Now understand too that before this you had forms of human-like creatures and with time the forms varied until we have what we have today.

Now let's lay just a bit more groundwork here and bare with me please.

God said He not only created Adam and Eve but He commanded Adam to name the beasts and God told them not to mess with that one tree and God said He walked and talked with Adam and Eve and even said He did so in the cool of the evening. Sounds like this is not metaphorical but either the truth or a lie. But that is for another thread another time.

Now some will claim this is metaphor and so on, but you can hardly write it off as a fairytale with no meaning whatsoever. God is not an idiot that likes to talk just to hear Himself. When God speaks, He does so with absolute purpose and to think otherwise is simply foolishness. Anyone disagreeing with this, please do speak up - and then explain it.

So we at least agree, I hope, there is much meaning to what the Bible says about creation no matter how you interpret it.

Ok, now with that groundwork laid, can someone address a couple things for me please?

1) At what point did God put a soul into man? When man was not quite to that branch that we came from or was it long before that when man was still most ape-like but walking upright and beginning to use tools and such things?

2) At what point did mankind, in whatever prior form, begin to die and go to either heaven or hell?

3) At what point did man actually learn of God? Are those that didn't know they had a creator in heaven or hell? Of course that depends on whether they had a soul or not doesn't it.

I obviously voted No.

Frances
Sep 11th 2006, 06:46 PM
Definately not!

Studyin'2Show
Sep 12th 2006, 01:02 PM
Ironically, if you go to the 'The Bible and Science' section of this forum, you would be led to believe by theistic evolutionists that most Christians accept evolution. :rolleyes: Oh, by the way, I voted no.

DAISHI
Sep 13th 2006, 06:22 AM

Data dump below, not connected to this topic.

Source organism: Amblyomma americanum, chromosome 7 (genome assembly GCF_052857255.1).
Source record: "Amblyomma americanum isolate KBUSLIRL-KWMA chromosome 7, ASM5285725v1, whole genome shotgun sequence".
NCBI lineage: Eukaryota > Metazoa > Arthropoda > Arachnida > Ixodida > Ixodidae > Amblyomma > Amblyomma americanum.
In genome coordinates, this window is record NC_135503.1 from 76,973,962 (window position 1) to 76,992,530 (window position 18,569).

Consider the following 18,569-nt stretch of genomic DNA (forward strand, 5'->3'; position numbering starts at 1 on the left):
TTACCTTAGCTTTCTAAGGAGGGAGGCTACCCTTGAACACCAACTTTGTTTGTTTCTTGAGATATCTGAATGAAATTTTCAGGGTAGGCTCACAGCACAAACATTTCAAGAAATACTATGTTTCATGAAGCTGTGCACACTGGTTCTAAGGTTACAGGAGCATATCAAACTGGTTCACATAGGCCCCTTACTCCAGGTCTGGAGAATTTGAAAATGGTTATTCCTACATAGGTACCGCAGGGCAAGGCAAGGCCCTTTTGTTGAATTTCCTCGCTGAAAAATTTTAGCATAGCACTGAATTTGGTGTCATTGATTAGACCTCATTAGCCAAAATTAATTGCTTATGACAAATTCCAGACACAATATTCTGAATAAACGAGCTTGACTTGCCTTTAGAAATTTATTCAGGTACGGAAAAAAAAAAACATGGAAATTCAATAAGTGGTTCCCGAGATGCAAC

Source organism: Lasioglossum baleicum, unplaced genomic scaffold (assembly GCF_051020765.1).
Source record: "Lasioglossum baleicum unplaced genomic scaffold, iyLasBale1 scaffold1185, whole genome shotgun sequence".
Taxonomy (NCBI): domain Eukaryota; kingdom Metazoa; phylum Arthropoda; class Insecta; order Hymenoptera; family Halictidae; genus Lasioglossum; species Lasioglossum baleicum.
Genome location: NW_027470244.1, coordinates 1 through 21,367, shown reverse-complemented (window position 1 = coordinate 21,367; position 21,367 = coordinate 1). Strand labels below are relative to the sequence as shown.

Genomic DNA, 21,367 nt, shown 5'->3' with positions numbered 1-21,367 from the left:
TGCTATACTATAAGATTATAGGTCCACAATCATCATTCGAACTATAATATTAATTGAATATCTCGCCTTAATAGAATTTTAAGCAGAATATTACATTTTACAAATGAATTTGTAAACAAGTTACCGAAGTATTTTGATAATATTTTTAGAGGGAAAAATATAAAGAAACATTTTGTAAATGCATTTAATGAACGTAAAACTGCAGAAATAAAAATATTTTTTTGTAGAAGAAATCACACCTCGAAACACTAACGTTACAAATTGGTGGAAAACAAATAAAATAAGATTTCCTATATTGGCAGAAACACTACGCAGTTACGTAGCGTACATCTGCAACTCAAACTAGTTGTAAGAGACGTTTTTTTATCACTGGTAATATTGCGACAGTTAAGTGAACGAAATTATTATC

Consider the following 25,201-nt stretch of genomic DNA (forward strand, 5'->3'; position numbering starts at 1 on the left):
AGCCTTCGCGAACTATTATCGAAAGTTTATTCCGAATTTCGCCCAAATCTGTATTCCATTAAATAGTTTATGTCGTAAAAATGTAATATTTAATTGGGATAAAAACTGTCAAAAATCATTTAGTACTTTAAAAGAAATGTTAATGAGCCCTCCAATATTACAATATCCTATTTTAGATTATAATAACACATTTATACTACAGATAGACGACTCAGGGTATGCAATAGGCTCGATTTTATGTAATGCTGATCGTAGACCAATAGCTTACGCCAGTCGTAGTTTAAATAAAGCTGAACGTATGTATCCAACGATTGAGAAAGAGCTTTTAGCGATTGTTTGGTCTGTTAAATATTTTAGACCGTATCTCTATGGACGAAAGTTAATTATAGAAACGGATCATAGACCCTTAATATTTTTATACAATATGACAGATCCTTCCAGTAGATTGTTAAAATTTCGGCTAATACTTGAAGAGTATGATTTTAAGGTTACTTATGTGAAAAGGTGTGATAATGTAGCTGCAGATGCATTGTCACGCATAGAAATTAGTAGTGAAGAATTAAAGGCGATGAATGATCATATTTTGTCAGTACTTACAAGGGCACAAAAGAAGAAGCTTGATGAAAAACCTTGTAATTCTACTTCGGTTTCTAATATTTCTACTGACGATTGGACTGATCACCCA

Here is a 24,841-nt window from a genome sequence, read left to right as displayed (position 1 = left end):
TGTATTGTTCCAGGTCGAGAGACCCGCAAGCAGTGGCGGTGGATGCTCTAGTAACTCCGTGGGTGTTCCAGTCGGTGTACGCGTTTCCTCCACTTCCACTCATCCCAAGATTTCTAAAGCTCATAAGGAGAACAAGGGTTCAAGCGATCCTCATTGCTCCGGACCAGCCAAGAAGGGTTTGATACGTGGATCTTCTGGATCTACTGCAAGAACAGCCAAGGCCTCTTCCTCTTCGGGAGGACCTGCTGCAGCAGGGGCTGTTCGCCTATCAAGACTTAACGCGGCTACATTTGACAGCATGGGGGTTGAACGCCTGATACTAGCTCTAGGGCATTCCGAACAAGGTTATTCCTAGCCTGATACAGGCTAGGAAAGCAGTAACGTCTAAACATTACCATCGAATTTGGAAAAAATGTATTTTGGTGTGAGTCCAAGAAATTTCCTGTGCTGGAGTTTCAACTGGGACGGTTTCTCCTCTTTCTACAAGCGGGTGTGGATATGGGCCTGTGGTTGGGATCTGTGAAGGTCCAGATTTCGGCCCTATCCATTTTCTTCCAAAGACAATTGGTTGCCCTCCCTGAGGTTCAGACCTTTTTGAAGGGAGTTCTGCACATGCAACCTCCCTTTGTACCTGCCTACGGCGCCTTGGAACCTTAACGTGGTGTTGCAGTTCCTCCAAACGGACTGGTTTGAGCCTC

I think if theistic evolution were widely accepted we'd not be having the current social war over the issue.

disiple56
Sep 13th 2006, 09:36 AM
If God created Adam, then made Eve from one of his ribs wouldn't that mean that Eve was the first female human and Adam was the first male human.
I can't believe that they both had parents that were "almost" human. If they did have parents that were "almost human" were these ape-like parents allowed to eat from the tree of knowledge of good and evil?

Butero
Sep 17th 2006, 02:03 AM
I believe in the Genesis account of creation.

Song of Songs
Sep 17th 2006, 02:59 AM
I believe in the Genesis account of creation.

I think we all do.

atrus912
Sep 17th 2006, 03:50 AM
I think we all do.
Exactly, we all believe in the Genesis account, whether we take it literally or metaphorically. Which is part of what Slug1 and C&S are trying to communicate with what they posted. It's an issue that's been blown completely out of proportion.

rightin2
Sep 17th 2006, 10:52 PM
i voted 'i don't know', because i don't.

but i believe that either could be correct:

A) God made us in an instant
B) God made us in what he considers an instant, which could've been 500 years on earth, meaning maybe we started like a lump of clay and then as God shaped us we grew into an 'ape-like' form on our way to a form resembeling Himself

though, neither of these options supports darwinian evolution.

slightlypuzzled
Oct 9th 2006, 03:09 AM
I wonder how many people would have the audacity of continuing a debate to the end source "No God, Your wrong - the Bible says ......."


You would be surprised how many people have thought they could debate God......... But then, God does not play with dice does he..........or does He?

ddlewis86
Oct 9th 2006, 06:15 AM
I voted no.

It's just like one of the Columbine victims father said the other day.

"Our schools have removed God from the class room and replaced him with evolution." (Ok not exact but VERY close to his quote)

It was Darwin's theory that led Hitler to genocide and his "creation" of the perfect race.

andrew_apostle
Oct 9th 2006, 01:37 PM